Also voted and approved was to adopt a 365-day moratorium to not permit for a facility for the medical marijuana. The action does not infringe on persons to use their prescriptions. It only prevents a facility from opening within Fanning Springs.

  • Donald Trump sounds like Andrew Jackson

    It's no secret that President Donald Trump admires President Andrew Jackson and recently, when the president invited the Navajo code talkers to the White House, a portrait of Jackson was hanging prominently on the wall in the background.

    I know it doesn't count for much, but in my opinion, that was a calculated staging by the president, someone on his staff or both.

    So, it wasn't much of a surprise to me when I read Jackson's 1830 address to Congress and found that it was quite similar to Trump's speech on Dec. 4.

    On Dec. 6, 1830, in a message to Congress, President Andrew Jackson called for the relocation of eastern Native American tribes to land west of the Mississippi River in order to open new land for settlement by citizens of the United States, according to archives.gov.

    The article stated, “With the onset of westward expansion and increased contact with Indian tribes, President Jackson set the tone for his position on Indian affairs in his message to Congress. Jackson’s message justified the removal policy already established by the Indian Removal Act of May 28, 1830.

  • Lions Club announces expanded vision services

    Cedar Key Lions Club today announced an expanded coverage area for Lions Club Vision Services. Residents of Levy, Gilchrist and Dixie counties are now eligible to receive free vision services from the Lions.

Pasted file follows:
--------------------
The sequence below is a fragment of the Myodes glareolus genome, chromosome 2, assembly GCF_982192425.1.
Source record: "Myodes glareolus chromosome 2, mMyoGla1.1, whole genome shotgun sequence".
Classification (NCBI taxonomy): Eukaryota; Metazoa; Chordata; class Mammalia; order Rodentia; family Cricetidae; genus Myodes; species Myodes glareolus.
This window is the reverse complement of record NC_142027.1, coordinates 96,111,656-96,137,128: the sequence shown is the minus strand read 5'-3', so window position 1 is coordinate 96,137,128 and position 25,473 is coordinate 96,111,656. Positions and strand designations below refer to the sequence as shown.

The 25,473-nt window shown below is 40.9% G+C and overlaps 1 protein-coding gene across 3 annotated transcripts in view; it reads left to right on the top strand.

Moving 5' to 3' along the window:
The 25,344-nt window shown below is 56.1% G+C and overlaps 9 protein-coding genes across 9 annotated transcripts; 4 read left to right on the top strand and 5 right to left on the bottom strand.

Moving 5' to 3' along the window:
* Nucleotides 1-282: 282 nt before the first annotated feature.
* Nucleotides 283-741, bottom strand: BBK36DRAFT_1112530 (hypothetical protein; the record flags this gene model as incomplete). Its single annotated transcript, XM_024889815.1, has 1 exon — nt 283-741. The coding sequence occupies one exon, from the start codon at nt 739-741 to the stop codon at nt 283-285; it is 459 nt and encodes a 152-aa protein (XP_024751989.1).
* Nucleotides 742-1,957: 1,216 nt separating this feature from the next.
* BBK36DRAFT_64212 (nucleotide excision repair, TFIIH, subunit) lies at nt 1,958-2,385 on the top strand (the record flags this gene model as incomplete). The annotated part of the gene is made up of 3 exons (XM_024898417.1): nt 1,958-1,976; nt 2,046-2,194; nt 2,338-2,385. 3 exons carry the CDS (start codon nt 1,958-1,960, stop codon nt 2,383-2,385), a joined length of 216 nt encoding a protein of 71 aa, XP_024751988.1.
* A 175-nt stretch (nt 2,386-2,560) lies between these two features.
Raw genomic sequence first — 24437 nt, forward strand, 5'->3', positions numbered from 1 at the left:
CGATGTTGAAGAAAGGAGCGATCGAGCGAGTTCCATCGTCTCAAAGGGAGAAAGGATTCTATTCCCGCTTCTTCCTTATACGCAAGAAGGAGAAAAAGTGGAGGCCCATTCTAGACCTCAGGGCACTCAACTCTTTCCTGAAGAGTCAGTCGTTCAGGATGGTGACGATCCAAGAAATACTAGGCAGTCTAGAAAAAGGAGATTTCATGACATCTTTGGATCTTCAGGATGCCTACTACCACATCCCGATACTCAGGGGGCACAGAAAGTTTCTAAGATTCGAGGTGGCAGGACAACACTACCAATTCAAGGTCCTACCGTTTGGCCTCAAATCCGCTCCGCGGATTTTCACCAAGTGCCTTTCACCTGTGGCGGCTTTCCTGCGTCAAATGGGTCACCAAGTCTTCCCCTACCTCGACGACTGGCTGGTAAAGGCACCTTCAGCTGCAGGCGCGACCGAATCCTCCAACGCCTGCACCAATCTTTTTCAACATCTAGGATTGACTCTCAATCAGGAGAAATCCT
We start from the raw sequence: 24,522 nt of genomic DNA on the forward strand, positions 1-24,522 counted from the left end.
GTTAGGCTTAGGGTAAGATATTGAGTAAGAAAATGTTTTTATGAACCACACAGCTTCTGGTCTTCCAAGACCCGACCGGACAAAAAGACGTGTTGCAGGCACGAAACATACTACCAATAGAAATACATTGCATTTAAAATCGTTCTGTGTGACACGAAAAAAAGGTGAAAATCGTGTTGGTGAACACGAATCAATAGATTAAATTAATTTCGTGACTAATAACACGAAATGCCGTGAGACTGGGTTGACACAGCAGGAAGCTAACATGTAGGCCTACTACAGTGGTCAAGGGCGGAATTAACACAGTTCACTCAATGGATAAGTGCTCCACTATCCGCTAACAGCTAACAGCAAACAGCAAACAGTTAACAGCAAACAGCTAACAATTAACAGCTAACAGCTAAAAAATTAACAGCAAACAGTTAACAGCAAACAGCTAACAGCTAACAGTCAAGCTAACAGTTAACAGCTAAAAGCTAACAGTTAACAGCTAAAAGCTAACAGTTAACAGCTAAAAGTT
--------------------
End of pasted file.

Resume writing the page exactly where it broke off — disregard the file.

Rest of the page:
Club President Dale Register remarked, “Ninety years ago, Helen Keller challenged the Lions Club to take up the cause of the blind. Lions in Cedar Key have answered that challenge since 1968. As we approach our Club’s 50th Anniversary, I’m honored to announce an expanded service area. It’s a privilege for the Cedar Key Lions Club to provide eye exams, eyeglasses, glaucoma treatment and cataract surgery to individuals demonstrating financial need in Levy, Gilchrist and Dixie counties. This expanded service area triples our ability help those in need. Our club proudly upholds the Lions motto: We Serve.”

    Cedar Key Lions have streamlined the application process to deliver benefits faster.  Find the the Lions Vision Service Program application online at www.cedarkeylionsclub.com

  • Chiefland Rotary Club holds annual dove hunt

    Two Florida Fish and Wildlife Conservation Commission officers were the guest speakers at the Nov. 29 meeting of the Chiefland Rotary Club.

    Rotarian Stoney Smith introduced officers Morgan Willis and Paul Schulz. Since hunting and fishing regulations are constantly changing due to conservation and environmental concerns, the officers presented updated information that will help members stay safe and avoid law enforcement issues. 

    Schulz went covered deer management areas and antler size regulations, which changed three years ago. With the dove shoot Dec. 2 and the opening of dove season on Dec. 12, he laid out the regulations: hunting license is needed, shotgun must be plugged and there is a 15 dove limit per hunter per day. A hunter may be in possession of 45 doves — but each hunter may only personally have 15. The example given was that if one or two hunters gave their birds to a third hunter to take home, each hunter must provide their name, address and phone number for those 15 doves. The hunter in possession must be able to prove to the officer those were not all his kill.